Unvented Roof Construction & Ventilation in Tiny House
I have a few questions as I’m in the midst of redoing my tiny house roof (for the 2nd time) due to mold. I’m in western WI – Climate Zone 6A.
History of Build:
Original Roof Construction:
We were given faulty advice from green building materials consultant to put a non permeable Vapor barrier on the exterior of our sheathing roof and walls and with no interior vapor. I am an inexperienced builder and didnt understand a lot of this in the beginning. So roof and walls were covered in non-permeable vapor barrier. Roof pitch 1.5/12 (also didnt understand implications of this). Interior to outside: Pine tongue and groove, 2×6 rafters filled with r-19 wool insulation, exterior grade plywood, denny foil vapor barrier, metal barn siding for roof. Roof was unvented (unintentionally). We heat with wood. No attic. Some mold happened on interior side of roof sheathing.
2nd Roof Construction:
We were given advice that we needed to vent our roof and take the vapor barrier off of the outside of the house, especially without having one on the inside. Roof from interior to exterior: pine tongue and groove (no mold or moisture damage to original), 2×6 rafters with wool batting, cardboard baffling to give a 1-2 inch air space on top of insulation, new exterior grade sheathing, metal barn siding roof. I drilled 2 inch holes on lower side of rafters of which there is a 1.5 ft overhang. I vented the high side. Significantly more mold happened than the first time and was most heavy around the wood stove area.
3rd and current roof construction:
I have now learned through reading some building science type articles that with no attic and such a low pitch single slope we want an unvented warm roof to prevent condensation from happening in rafter space. I have also learned the metal roof material (the barn siding, not the seamless kind) is not good for our pitch. So here is our current plan:
Current build plan: from inside to outside: pine t&g, some kind of vapor barrier/retarder, 2×6 rafters with wool batt insulation r-19, OSB, 7″ of polyiso = R20-24 (3″x4x8s aluminum backing, 4″x4x4s paper backing), 1/2″ fiberboard, 45 ml epdm rubber.
Additionally I’ve purchased a through wall erv (TwinFresh Expert” from US-Vents) to help circulate and control air.
**Our hope was to have a draftier house to allow for good air flow as opposed to building it air tight. We are learning that may not have been the route to go but are now trying to creatively deal with it on a budget. Biggest concern is mold and moisture not heating our space. Despite the drafts from windows and door our house is warm (sometimes hot) in the winter as long as we keep the wood stove going when sun isnt shining and our lower sleeping space is cool which we like.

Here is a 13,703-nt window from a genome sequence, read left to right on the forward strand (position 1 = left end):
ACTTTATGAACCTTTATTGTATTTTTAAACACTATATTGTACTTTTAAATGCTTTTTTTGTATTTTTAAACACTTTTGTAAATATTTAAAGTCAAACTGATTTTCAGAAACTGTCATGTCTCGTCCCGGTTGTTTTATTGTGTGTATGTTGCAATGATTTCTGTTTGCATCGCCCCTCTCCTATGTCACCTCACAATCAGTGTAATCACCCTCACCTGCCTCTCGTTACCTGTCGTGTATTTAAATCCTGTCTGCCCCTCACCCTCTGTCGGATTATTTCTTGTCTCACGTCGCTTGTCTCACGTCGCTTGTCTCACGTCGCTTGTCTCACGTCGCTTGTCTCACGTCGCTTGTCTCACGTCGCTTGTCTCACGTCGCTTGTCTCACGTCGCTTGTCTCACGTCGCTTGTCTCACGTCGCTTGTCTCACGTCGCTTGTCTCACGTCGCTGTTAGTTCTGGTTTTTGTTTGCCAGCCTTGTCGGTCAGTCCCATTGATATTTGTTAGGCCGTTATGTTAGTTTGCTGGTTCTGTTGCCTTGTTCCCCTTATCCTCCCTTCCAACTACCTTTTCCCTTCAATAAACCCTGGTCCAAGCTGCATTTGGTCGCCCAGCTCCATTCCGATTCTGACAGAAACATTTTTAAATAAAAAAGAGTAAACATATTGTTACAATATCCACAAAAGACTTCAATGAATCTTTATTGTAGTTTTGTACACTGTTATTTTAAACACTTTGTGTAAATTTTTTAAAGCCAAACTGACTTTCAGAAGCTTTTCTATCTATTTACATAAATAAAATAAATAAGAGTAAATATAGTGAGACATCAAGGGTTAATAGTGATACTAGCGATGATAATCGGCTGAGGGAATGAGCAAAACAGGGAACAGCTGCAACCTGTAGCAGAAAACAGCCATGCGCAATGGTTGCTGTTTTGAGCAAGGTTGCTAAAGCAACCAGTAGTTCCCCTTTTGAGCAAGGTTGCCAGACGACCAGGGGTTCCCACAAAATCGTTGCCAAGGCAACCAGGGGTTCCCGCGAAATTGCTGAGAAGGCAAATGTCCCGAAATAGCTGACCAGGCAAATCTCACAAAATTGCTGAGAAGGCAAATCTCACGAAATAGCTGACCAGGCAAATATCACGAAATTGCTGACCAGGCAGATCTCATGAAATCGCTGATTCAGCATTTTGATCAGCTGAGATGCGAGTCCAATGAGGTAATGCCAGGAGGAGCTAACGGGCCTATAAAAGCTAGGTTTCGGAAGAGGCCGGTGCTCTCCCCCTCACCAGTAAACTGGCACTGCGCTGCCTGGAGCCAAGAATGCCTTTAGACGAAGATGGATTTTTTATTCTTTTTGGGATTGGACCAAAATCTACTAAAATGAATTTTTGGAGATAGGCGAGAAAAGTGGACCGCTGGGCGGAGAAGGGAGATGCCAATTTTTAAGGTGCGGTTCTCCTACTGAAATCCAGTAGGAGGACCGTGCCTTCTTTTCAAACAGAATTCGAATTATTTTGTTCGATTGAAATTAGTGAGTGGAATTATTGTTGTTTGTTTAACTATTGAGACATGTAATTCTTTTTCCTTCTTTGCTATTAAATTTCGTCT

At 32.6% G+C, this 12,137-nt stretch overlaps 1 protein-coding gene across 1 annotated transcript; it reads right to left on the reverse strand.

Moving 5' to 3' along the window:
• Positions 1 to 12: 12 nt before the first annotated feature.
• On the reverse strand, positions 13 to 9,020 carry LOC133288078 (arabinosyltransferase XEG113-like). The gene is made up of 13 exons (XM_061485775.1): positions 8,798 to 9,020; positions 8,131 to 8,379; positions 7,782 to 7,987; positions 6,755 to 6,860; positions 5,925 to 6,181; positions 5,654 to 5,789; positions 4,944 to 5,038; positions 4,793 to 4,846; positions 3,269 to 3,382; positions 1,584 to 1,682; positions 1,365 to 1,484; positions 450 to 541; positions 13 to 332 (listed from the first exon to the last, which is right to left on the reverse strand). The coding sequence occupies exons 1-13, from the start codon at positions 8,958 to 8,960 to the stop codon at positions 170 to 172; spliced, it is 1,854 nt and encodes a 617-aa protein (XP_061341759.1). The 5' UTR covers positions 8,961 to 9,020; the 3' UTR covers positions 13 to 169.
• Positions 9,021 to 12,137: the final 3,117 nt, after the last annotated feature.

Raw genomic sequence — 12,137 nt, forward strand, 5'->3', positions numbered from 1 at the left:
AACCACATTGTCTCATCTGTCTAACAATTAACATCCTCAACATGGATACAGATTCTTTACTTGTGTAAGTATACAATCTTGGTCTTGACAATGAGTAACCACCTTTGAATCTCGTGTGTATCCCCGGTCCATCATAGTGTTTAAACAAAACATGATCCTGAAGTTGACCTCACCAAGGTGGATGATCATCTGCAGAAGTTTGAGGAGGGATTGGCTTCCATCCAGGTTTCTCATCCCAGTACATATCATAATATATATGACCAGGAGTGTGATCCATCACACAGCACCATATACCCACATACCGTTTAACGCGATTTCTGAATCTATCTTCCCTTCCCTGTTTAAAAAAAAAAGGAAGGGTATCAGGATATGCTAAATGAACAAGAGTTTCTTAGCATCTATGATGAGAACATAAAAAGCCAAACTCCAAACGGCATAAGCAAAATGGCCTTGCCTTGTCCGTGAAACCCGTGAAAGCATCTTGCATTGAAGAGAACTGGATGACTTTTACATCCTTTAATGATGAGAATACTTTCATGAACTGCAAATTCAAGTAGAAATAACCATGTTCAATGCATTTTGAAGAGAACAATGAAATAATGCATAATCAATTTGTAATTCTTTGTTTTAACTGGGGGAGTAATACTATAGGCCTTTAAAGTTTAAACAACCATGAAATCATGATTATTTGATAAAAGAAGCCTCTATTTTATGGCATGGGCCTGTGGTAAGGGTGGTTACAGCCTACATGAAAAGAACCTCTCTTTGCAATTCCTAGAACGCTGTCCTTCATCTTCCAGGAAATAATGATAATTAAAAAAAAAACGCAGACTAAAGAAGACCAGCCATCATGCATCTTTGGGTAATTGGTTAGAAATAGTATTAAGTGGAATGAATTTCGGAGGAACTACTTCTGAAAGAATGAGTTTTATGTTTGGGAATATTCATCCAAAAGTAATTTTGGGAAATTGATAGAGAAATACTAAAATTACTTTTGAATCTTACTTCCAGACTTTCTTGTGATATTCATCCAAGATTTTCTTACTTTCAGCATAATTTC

Questions I have are:
1) what vapor barrier/retarder would be recommended to put on the rafter side of the pine tongue and groove?
b) will I be okay installing this barrier in the ceiling only, for this winter or do I need to make sure I get in the wall as well? We mostly have had very little mold in the walls at this point but I am concerned with a vapor barrier in the ceiling that this will push moisture out into walls. I am hoping ERV system can help alleviate this. I’m balking at putting vapor barrier in walls as it means tearing down the shelves, t&g there, stairs, counters, etc -while trying to live in it and colder weather coming and with a 4 year old.
2) I’m installing the polyiso on roof right now. I’ve been layering it all up, putting a bit of liquid nails to hold the different layers (CDX ,aluminum faced foam, paper faced foam, fiberboard) in place, Good Stuff foam in the cracks, and planning on using a 9-10 inch screw with a plate on top through the layers of foam and fiber down into sheathing/rafters to really hold it all in place before sticking the rubber down. Am I going to create a bunch of little metal thermal tranfers with the screws running from just under the epdm down through my foam and into sheathing (they will stick out of sheathing into interior of space if I miss the stud). Is this a problem; is there a smarter way to do it?
3) any best practices for where to install the through the wall ERV? When we called US-Vents and described our place (8.5×24 ft trailer, 11 ft tall tiny house, shed style roof with 1.5/12 pitch, and lofts at both ends, 1 higher and 1 lower) they answered really quickly that anywhere would be fine and didn’t educate us in any way beyond that. Left us feeling uncertain, but the item still seems like best one for our situation and budget. We have no bathroom in the tiny house, so no shower vapor. The natural airflow goes from the kitchen side, which is close to the wood stove where we also cook from time to time, to the opposite side where we did have significant mold in the corner of the wall sheathing. We currently have a low force fan installed into the wall on that corner.
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